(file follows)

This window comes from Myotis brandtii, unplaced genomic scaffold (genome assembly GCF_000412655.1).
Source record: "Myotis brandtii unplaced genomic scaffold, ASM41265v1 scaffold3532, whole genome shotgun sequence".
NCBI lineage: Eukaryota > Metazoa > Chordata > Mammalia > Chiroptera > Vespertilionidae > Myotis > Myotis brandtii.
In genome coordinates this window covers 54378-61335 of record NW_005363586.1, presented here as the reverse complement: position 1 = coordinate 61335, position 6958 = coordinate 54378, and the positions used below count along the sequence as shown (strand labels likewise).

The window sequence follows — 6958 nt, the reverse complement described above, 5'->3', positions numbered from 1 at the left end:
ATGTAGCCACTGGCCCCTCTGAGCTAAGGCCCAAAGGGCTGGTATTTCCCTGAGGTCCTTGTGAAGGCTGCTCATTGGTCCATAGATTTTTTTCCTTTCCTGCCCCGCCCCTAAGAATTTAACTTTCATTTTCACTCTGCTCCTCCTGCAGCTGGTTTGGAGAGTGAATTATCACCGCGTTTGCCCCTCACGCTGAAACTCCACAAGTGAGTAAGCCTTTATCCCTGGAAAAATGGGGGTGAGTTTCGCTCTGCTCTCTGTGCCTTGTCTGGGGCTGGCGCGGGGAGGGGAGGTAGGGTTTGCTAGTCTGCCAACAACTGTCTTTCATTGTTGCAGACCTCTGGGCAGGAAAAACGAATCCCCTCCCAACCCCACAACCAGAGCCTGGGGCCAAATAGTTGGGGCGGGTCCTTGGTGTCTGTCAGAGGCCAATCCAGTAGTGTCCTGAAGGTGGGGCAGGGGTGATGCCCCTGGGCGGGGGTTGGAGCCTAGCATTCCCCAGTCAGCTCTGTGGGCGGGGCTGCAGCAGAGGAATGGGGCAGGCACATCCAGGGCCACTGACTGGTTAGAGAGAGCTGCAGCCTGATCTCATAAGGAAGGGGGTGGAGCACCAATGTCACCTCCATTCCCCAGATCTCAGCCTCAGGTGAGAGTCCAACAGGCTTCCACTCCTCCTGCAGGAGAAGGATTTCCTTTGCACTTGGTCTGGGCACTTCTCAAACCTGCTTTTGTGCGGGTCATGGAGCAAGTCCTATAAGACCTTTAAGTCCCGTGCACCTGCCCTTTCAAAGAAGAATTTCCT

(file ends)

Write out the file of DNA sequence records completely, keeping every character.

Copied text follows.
This window comes from Myotis brandtii, unplaced genomic scaffold (genome assembly GCF_000412655.1).
Source record: "Myotis brandtii unplaced genomic scaffold, ASM41265v1 scaffold3532, whole genome shotgun sequence".
NCBI lineage: Eukaryota > Metazoa > Chordata > Mammalia > Chiroptera > Vespertilionidae > Myotis > Myotis brandtii.
In genome coordinates this window covers 54378-61335 of record NW_005363586.1, presented here as the reverse complement: position 1 = coordinate 61335, position 6958 = coordinate 54378, and the positions used below count along the sequence as shown (strand labels likewise).

The window sequence follows — 6958 nt, the reverse complement described above, 5'->3', positions numbered from 1 at the left end:
ATGTAGCCACTGGCCCCTCTGAGCTAAGGCCCAAAGGGCTGGTATTTCCCTGAGGTCCTTGTGAAGGCTGCTCATTGGTCCATAGATTTTTTTCCTTTCCTGCCCCGCCCCTAAGAATTTAACTTTCATTTTCACTCTGCTCCTCCTGCAGCTGGTTTGGAGAGTGAATTATCACCGCGTTTGCCCCTCACGCTGAAACTCCACAAGTGAGTAAGCCTTTATCCCTGGAAAAATGGGGGTGAGTTTCGCTCTGCTCTCTGTGCCTTGTCTGGGGCTGGCGCGGGGAGGGGAGGTAGGGTTTGCTAGTCTGCCAACAACTGTCTTTCATTGTTGCAGACCTCTGGGCAGGAAAAACGAATCCCCTCCCAACCCCACAACCAGAGCCTGGGGCCAAATAGTTGGGGCGGGTCCTTGGTGTCTGTCAGAGGCCAATCCAGTAGTGTCCTGAAGGTGGGGCAGGGGTGATGCCCCTGGGCGGGGGTTGGAGCCTAGCATTCCCCAGTCAGCTCTGTGGGCGGGGCTGCAGCAGAGGAATGGGGCAGGCACATCCAGGGCCACTGACTGGTTAGAGAGAGCTGCAGCCTGATCTCATAAGGAAGGGGGTGGAGCACCAATGTCACCTCCATTCCCCAGATCTCAGCCTCAGGTGAGAGTCCAACAGGCTTCCACTCCTCCTGCAGGAGAAGGATTTCCTTTGCACTTGGTCTGGGCACTTCTCAAACCTGCTTTTGTGCGGGTCATGGAGCAAGTCCTATAAGACCTTTAAGTCCCGTGCACCTGCCCTTTCAAAGAAGAATTTCCT